Mardi Gras photos from 1956: "Cowboy and Belle," by John Mizenko


mizenko-ham.jpgGalleria Mar Doré (disclosure: a project on which I'm an advisor) has just launched an online exhibition of rare vintage photos from Mardi Gras in New Orleans, taken in 1956 by an engineer who loved technology, photography, and the rich culture of midcentury Louisiana. His name was John Mizenko, and he was also an avid ham radio operator. That's him at left, with his radio gear. His call sign was W5KAC. His daughter Mar Doré found a box of these, like a time capsule, after he passed away.

"I discovered my father's slide collection tucked away in a cabinet inside metal slide trays loaded with carefully written notations," says Mar. "It was as though after all these years he'd left me a gift."

She had them digitally scanned at very high resolution, and is presenting them online and in limited-edition giclee prints (you can buy them for $339 each, and the printed versions truly are stunning). I've asked her for permission to display some of them here on Boing Boing during this holiday week. Maybe Mardi Gras and Christmas/Hannukah don't seem like they ought to go together, but hey, why not? Fun, food, loved ones, reckless abandon, music, lots of sparkly decorations: there's a lot in common.

Today, we'll start with the photo presented above: Children in Mardi Gras costume, 1956 New Orleans Mardi Gras. Cowboy costumes for "Carnival" were popular in the mid-fifties. After the jump, a scanned 1956 advertisement which ran in the Times-Picayune for this very costume, offered at the now-defunct Maison Blanche New Orleans department store.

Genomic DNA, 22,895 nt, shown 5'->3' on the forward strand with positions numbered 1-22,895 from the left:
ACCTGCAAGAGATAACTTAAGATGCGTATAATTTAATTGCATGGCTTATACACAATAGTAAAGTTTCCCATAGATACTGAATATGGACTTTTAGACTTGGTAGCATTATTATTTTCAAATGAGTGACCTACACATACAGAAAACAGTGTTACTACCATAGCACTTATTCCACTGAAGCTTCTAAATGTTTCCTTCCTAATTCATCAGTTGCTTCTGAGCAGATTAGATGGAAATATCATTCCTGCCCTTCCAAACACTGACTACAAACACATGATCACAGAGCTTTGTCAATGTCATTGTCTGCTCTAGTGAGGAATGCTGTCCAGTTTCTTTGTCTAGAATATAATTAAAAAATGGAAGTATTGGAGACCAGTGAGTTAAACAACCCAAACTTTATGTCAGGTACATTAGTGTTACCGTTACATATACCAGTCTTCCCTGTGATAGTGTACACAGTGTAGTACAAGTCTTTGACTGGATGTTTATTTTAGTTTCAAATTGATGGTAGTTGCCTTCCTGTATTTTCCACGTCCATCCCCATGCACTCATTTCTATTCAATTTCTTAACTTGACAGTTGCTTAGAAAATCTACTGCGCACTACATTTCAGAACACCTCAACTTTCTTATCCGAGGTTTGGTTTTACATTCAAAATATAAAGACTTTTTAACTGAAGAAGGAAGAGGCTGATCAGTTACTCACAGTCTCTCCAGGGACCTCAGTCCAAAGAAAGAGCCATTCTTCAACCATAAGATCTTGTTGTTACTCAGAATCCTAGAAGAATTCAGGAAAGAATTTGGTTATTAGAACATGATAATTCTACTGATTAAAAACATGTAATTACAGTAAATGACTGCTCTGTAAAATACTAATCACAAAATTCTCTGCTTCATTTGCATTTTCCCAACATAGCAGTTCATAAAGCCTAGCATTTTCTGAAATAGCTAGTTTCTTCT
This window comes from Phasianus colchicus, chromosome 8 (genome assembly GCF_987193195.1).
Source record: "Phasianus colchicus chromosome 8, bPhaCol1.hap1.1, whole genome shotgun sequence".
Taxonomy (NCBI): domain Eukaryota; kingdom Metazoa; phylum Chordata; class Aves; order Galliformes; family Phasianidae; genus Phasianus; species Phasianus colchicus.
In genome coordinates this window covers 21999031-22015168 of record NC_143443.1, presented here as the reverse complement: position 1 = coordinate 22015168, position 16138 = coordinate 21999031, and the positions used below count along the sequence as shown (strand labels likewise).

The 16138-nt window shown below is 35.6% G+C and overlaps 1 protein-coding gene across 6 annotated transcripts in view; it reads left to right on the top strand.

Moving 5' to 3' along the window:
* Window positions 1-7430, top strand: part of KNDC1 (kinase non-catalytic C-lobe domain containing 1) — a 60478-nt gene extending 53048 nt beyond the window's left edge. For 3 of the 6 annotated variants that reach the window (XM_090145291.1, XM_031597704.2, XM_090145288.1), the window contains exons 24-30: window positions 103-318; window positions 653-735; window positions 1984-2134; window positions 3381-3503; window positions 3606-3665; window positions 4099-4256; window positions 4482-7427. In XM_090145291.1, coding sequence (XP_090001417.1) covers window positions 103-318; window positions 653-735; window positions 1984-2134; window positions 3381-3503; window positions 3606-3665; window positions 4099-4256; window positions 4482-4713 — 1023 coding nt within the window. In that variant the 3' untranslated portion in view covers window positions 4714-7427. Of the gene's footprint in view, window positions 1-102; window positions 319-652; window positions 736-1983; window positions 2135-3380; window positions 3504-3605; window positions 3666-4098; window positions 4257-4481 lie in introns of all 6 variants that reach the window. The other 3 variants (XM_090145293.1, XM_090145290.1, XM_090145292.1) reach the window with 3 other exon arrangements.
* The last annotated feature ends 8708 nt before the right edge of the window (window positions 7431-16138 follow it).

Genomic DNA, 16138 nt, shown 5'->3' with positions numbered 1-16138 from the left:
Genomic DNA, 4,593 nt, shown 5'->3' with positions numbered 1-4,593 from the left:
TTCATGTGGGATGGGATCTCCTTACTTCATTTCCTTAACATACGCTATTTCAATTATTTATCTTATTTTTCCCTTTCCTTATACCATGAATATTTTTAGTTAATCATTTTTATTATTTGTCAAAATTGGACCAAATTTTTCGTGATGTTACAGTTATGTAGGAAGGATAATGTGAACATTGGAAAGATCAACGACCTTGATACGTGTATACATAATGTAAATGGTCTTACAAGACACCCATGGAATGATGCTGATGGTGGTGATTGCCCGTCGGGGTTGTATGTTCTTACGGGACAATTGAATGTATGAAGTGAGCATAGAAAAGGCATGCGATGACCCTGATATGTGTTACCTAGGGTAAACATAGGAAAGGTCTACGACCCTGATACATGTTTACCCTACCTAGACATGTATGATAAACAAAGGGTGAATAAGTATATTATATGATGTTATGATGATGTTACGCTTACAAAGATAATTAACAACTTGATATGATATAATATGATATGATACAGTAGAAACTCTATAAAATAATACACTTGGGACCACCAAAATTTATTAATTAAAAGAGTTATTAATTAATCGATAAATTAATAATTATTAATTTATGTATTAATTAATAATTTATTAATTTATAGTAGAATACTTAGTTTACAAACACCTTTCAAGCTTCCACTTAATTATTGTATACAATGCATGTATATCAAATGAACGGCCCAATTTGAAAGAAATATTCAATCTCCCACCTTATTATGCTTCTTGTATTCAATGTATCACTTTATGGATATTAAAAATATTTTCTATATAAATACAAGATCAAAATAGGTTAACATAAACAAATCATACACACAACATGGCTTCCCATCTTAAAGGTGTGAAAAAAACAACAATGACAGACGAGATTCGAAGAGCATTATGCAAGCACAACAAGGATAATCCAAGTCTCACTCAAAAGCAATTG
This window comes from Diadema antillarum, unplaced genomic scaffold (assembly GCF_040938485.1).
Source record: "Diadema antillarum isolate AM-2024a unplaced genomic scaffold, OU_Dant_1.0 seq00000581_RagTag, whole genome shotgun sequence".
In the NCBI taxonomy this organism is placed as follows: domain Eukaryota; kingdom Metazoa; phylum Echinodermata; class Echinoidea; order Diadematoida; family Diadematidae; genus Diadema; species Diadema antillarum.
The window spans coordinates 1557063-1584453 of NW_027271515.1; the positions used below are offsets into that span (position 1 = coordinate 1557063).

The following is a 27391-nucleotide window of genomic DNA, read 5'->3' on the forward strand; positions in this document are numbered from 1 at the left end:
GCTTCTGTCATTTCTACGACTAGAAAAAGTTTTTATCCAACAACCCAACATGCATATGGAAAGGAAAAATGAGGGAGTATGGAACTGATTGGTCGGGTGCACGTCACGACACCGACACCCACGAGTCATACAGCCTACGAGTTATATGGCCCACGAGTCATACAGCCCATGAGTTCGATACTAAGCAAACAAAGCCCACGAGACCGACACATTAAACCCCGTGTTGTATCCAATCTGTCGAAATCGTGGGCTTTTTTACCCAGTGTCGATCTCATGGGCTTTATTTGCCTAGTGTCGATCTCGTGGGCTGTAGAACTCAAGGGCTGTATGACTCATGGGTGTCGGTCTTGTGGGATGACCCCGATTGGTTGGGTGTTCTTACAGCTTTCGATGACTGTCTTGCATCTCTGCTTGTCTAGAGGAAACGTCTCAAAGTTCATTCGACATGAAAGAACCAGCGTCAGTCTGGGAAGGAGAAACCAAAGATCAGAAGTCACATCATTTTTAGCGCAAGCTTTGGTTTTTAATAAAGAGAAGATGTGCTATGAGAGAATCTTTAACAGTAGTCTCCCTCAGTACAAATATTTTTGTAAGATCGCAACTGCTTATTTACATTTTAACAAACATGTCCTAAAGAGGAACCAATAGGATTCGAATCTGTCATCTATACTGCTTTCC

Here's the online store where you can purchase reproductions. More about the exhibit here. Members of Mizenko's family have shared their rememberances of his life and work here.

Here is a snip from his daughter, Mar, who recovered the images and is presenting them (and offering prints):

My father's photographs of the Mardi Gras take me back to the New Orleans of my childhood. I've returned to New Orleans in order to explore the history of my father's photographs and the extraordinary places I visited with him as a child; my grandmothers house and my aunt's house on Joseph street, the horse races at the fairgrounds, beignets at Cafe Du Monde, oyster po′boys, and Magazine Street. I remember perching on a wood ladder when I was six, arms outstretched in eager anticipation, ready to catch my share of Mardi Gras loot. I am happy and proud to present this priceless collection of photographs by my father John Woodward Mizenko and the radiant memories they contain. His love for New Orleans is manifested in every frame. It has awakened me and brought me home. No wonder we loved him.



  1. Cowboy looks positively smitten.

    Discoveries like this are already so rare. I just can’t imagine feeling the same sense of romance when someone discovers their grandfather’s hard drive in the attic 50 years from now.

    1. You know, that is entirely possible. It would be neat to track down the people (or descendants of the people) in this photo, to find out.

  2. I was born in 1975, but have very fine memories of being on Napoleon and St. Charles with my family on Mardi Gras Day. My mama would make hot dogs with chili, cheese, and onions and wrap them in foil, and hours later as we waited for the truck parade to roll, we unravel the cold, shriveled cylinders and wolf them down. They were delicious! I still love eating hot dogs this way.